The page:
Where’s the ‘Curry’? Indian Breakfast is HERE | Bangkok Foodies
Arguably for many of us foodies and travelers, India’s food culture is one that stands out the most amongst many types of cuisines. While ‘Curry’ is still a generic term used to describe many Indian dishes in Thailand and in the Western world, Indian cuisine is more than meets the eyes especially when it comes to breakfast. More than a standard egg and toast or congee; it’s a culture of their own with regional variations on a dish, unique flavours and secret family recipes.
HERE is a new concept from chef Garima Arora. Her first restaurant, Gaa was rewarded with a Michelin star in 2018, a significant moment in Bangkok’s restaurant industry as Garima was the first Indian woman in the world to earn the title . HERE is where a new journey begins, for those in Bangkok looking to explore the many dimensions of Indian breakfasts.
When it comes to Indian cuisine, the long running debate on what constitutes a ‘curry’ or where it originates from, may just come down to semantics. “That’s British. ‘Curry’ is British. It’s the gravy of the world,” said Garima.
It’s may be surprising for some to discover, that curry has not much to do with India at all! As stated in this article, “In fact, the term curry for Indian cooking is also British in origin ― they lumped all the savory, spiced Indian dishes into one category called curries. You can’t go to India and order a curry ― it just doesn’t exist. There are several possibilities for where the word British word ‘curry’ comes from, one being that it was derived from the word Kari, which is the word for sauce in Tamil, a South Indian language.”
Curry is so British, that one of their national dishes is Chicken Tikka Masala. A British adaptation of Chicken Tikka. The word curry is also used to describe many gravy-like dishes with or without spices. While the reason why ‘curry’ is still being associated with India is still a mystery, although it’s certain to Chef Garima, in technical terms, there’s no ‘curry’ HERE.
So if not curry as most of us would have guessed, what’s for breakfast? One thing universally felt about breakfast, is that it’s comfort food. “Breakfast is always a very big part of India, no matter which part of the country you’re from,” said Garima. “It is the most nutritious meal of the day in the even if it’s off the street, if it’s in a canteen somewhere, it’s always nutritious. It’s have you and it keeps you going for a long time and eating it at home. Of course, your mum’s cooking for you and then she’s taking all the trouble in the world to make sure that it’s fresh, it’s wholesome, it’s the good ingredients. And that’s that’s how we eat breakfast in India,”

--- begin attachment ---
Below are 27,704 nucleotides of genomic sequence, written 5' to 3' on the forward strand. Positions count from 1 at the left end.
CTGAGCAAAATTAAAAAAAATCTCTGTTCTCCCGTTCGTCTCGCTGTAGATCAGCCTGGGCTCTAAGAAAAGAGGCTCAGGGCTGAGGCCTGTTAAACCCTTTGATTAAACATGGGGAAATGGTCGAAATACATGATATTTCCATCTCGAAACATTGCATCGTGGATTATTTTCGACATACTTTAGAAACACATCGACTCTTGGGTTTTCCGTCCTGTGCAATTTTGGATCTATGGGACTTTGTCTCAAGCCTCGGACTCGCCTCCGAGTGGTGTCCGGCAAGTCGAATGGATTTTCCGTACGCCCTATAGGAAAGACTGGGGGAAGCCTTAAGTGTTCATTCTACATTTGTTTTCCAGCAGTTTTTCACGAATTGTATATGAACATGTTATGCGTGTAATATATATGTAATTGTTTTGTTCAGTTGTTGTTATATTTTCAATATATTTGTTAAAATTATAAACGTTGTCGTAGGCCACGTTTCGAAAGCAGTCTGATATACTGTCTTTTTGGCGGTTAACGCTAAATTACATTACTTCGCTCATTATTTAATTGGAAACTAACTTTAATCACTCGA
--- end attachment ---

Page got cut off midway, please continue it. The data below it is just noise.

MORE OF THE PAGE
The comfort factor starts off with HERE’s breakfast menu, take the Masala Egg Bhurji served with Butter Pav for example. This Indian adaptation of the world’s most loved breakfast is not your average scrambled eggs, it is dressed to the nine with spices, garlic and butter. Take a spoonful and drop it on top of their buttery Pav, an Indian-style bread roll and you’ve gotten yourself a perfect meal to start off your day.
If you’re feeling a little bit more adventurous, you’ll be happy to know that there are plenty more variations on breakfast dishes you can enjoy like the Black Rice Dosa, a famous South Indian dish made from fermented butter, lentils and rice. Homemade Butter, Jaggery Coconut Chutney, Gun Powder and Ghee.
Buy why choose breakfast for HERE’s concept? Chef Garima shared with us: “Nobody was doing breakfast, and what better way to bring forth real Indian cooking. I think the idea was first to give people a taste of real Indian food, how we eat at home, how my mother cooks it, how my dad cooks, how I grew up. Even though it might seem that the idea would be a challenge for people to understand, surprisingly they got it. At the end of the day, if it’s tasty food, I think that’s all that matters. If it’s flavors that you can identify with, if it speaks to you on a basic level, I think you will eat anything that is that easy to understand. Indian food by itself, beyond the ‘curry, is delicious”
As mysterious as the origin of the food at HERE itself, is the location of the restaurant, who would have thought that one can have Indian breakfast in a traditional Thai house right HERE in Bangkok? I found it completely by chance,” Garima said “I think in a sense it’s kind of like the concept of HERE itself; so steeped in tradition, but at the same time, you know, it all has a modern twist to it. Same as with Gaa upstairs, we use all the techniques that are very traditional, but, you know, it’s all presented in a very modern way. So I think it’s good,”
Beyond breakfast dishes, HERE’s all-day dining menu celebrates many faces of Indian Cuisine; from Goan Spicy Beef Tartar to Tamarind-glazed Tandoori Chicken with Almighty Salad. Their selection of Naan Pizzas also combined the taste of India, with the much loved comforting element of Pizza. Don’t miss ‘Naan of Your Business’, Pepper crab, curry leaf oil and house made sour cream topping. Then end the meal with Indian-style Coffee and Burnt Caramel ice-cream sandwiches, which are even made with local Indian biscuit, now that’s comfort food!
Another mystery leaving up to foodies interpretation, is what’s in the name? “I think it’s a lot to do with my style of cooking particularly varies in which part of the world I would be. I guess if I’m here in Bangkok, Thailand, my food will always reflect that. If I were in India, if I were at home in Australia, if I were somewhere else, it would be reflective of the geographical region there. Oh, it’s reflective of here, which is Thailand, which is Bangkok, which is Indian food. All of that together is HERE,” said Garima.
HERE at Gaa
Hours: Mon-Sun, 7:30AM – 11PM
Tel: +6697 140 5647
Address: 46 1 Sukhumvit 53 Alley, Khlong Tan Nuea, Watthana, Bangkok 10110
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